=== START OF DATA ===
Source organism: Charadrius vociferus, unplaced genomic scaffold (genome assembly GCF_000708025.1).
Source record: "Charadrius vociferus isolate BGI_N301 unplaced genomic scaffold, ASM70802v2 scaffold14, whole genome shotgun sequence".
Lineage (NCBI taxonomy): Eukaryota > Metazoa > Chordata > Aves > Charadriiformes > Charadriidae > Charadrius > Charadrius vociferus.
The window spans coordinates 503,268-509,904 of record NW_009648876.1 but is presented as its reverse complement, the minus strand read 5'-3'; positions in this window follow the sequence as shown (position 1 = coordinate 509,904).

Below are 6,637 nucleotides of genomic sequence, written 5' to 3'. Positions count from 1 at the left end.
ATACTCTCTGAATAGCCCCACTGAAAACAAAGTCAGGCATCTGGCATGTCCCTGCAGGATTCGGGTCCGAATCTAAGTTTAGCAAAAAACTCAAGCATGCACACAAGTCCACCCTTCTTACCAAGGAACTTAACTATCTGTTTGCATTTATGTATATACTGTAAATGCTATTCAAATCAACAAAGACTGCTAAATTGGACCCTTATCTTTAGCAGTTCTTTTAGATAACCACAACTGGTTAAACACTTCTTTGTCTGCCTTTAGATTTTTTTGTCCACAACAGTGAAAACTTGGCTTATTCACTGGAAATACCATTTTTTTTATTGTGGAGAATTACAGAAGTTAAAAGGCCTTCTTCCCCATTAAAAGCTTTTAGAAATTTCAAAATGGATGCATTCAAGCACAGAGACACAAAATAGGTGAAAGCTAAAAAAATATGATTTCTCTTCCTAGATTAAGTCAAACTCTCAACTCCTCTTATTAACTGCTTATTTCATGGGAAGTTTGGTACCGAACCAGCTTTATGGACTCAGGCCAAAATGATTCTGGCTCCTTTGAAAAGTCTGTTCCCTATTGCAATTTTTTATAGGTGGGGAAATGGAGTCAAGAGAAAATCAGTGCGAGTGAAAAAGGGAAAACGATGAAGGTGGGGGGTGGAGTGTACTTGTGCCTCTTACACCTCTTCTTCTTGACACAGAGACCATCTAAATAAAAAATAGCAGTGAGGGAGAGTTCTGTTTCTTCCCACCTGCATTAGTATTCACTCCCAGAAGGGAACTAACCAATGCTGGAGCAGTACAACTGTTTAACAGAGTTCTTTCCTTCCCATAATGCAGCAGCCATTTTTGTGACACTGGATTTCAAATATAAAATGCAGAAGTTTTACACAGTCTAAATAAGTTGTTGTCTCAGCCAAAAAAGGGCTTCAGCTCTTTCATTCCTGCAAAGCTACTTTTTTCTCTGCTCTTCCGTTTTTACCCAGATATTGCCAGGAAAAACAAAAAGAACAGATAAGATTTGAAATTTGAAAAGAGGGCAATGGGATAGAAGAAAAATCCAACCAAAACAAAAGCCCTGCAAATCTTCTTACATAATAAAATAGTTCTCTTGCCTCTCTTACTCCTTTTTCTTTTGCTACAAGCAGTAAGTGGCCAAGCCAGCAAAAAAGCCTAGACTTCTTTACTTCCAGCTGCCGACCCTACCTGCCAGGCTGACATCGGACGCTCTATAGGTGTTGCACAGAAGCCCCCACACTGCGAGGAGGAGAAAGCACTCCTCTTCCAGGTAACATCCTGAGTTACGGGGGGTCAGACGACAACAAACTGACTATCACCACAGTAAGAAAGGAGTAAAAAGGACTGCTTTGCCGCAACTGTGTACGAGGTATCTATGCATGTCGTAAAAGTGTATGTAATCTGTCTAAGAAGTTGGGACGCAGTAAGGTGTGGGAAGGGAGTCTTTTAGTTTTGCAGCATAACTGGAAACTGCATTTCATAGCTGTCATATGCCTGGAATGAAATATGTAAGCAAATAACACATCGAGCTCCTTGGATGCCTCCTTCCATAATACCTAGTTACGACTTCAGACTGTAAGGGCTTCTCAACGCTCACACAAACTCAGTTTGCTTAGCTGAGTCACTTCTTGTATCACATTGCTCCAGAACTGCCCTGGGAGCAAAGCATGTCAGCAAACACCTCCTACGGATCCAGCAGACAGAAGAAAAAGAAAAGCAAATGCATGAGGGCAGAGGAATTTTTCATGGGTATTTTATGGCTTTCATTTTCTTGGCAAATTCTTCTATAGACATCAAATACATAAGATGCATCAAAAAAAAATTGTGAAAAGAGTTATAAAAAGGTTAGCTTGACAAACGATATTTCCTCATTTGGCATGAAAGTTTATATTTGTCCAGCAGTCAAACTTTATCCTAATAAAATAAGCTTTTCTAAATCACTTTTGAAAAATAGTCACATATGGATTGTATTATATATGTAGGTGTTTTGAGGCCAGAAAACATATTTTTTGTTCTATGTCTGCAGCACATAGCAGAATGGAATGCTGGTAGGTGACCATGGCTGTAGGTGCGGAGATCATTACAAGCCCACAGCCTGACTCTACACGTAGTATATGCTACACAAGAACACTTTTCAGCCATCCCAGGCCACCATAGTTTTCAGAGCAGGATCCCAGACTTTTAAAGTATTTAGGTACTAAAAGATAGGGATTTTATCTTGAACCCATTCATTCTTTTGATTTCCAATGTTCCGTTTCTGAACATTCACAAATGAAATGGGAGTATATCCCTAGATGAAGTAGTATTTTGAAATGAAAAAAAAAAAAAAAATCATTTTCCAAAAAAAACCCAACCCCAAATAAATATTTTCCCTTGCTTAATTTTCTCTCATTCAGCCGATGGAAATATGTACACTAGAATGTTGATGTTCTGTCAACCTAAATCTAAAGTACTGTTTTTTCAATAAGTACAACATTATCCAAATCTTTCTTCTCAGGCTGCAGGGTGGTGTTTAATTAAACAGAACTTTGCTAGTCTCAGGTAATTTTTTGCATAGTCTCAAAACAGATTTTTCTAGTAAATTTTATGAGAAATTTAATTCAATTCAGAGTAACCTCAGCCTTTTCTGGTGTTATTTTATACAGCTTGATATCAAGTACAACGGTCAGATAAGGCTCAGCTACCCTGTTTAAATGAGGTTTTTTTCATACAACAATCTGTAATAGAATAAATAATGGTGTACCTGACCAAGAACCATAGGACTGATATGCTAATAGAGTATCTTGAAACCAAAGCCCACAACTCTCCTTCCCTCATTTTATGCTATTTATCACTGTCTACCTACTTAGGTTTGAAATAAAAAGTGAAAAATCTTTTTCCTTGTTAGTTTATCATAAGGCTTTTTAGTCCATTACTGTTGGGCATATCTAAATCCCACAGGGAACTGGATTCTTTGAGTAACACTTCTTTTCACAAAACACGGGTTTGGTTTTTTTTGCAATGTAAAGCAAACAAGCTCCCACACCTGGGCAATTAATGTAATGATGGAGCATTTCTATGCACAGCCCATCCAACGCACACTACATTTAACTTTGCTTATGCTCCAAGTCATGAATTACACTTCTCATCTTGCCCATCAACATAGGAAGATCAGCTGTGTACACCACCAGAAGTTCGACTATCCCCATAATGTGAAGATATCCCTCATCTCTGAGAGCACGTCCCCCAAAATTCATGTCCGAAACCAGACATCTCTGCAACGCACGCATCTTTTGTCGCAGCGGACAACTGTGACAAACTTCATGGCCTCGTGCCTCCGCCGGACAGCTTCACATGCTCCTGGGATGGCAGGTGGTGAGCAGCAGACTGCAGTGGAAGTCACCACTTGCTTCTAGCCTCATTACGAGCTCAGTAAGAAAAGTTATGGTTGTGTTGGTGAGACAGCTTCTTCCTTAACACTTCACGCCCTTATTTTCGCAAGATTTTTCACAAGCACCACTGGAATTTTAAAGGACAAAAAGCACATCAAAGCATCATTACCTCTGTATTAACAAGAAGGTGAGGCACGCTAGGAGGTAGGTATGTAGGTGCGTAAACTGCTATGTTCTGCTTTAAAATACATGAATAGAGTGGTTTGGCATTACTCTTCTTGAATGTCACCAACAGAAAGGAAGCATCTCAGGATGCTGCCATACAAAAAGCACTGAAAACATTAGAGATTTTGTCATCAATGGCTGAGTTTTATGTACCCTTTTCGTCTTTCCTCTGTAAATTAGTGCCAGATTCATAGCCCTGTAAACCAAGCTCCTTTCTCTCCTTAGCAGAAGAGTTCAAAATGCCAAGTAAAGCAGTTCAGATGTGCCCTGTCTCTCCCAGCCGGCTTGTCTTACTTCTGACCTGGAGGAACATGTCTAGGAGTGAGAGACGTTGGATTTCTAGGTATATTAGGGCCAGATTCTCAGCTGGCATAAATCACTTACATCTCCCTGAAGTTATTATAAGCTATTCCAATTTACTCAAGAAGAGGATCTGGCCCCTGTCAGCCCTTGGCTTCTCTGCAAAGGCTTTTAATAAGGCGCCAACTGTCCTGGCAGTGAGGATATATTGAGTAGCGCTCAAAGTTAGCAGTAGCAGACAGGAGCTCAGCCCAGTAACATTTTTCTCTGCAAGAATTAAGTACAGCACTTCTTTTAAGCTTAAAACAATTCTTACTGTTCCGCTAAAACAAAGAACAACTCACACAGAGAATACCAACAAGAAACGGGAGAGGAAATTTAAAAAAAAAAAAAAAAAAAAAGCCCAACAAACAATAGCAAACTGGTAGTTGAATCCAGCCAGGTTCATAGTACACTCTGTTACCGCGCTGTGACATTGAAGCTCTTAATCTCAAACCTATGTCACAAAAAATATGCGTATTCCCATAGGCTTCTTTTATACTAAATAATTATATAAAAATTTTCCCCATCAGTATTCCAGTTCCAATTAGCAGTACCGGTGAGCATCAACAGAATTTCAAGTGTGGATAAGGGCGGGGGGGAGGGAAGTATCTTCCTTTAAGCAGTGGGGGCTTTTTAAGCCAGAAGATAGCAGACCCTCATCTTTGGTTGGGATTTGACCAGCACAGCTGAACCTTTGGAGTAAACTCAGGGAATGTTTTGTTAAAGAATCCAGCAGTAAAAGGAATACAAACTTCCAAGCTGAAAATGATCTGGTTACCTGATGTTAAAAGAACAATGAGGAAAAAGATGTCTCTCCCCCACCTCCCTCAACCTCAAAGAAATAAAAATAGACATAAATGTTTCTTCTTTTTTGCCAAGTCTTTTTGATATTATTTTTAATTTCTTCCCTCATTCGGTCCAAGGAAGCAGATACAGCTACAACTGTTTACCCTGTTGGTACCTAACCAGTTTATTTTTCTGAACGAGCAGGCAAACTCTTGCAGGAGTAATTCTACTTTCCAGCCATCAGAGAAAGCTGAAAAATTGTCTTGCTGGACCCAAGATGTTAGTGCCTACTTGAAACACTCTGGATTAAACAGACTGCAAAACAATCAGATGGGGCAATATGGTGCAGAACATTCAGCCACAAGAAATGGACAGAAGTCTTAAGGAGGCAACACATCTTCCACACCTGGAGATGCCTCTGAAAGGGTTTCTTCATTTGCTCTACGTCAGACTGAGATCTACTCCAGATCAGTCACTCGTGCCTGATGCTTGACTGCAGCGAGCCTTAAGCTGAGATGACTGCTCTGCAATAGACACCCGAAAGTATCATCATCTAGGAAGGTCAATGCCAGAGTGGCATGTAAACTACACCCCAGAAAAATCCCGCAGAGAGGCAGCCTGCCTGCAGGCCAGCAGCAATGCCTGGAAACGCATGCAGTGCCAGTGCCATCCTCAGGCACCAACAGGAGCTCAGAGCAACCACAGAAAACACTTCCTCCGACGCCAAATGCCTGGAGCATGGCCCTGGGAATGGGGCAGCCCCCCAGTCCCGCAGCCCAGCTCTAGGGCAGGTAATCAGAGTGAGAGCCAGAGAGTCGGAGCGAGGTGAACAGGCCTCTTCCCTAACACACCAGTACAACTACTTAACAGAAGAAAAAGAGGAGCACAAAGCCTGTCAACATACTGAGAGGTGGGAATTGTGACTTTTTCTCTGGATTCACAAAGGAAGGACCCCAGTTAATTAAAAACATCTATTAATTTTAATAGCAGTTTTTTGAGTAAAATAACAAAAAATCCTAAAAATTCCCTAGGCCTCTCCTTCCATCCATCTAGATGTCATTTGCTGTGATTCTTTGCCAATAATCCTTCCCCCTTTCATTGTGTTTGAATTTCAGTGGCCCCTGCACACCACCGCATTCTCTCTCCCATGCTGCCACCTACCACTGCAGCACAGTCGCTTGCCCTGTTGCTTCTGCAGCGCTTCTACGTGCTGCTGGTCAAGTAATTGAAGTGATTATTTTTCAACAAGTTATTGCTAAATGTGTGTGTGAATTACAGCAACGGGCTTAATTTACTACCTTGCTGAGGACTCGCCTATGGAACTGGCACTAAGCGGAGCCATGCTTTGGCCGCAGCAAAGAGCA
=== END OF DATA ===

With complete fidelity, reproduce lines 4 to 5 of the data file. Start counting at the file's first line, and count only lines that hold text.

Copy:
The window spans coordinates 503,268-509,904 of record NW_009648876.1 but is presented as its reverse complement, the minus strand read 5'-3'; positions in this window follow the sequence as shown (position 1 = coordinate 509,904).

Below are 6,637 nucleotides of genomic sequence, written 5' to 3'. Positions count from 1 at the left end.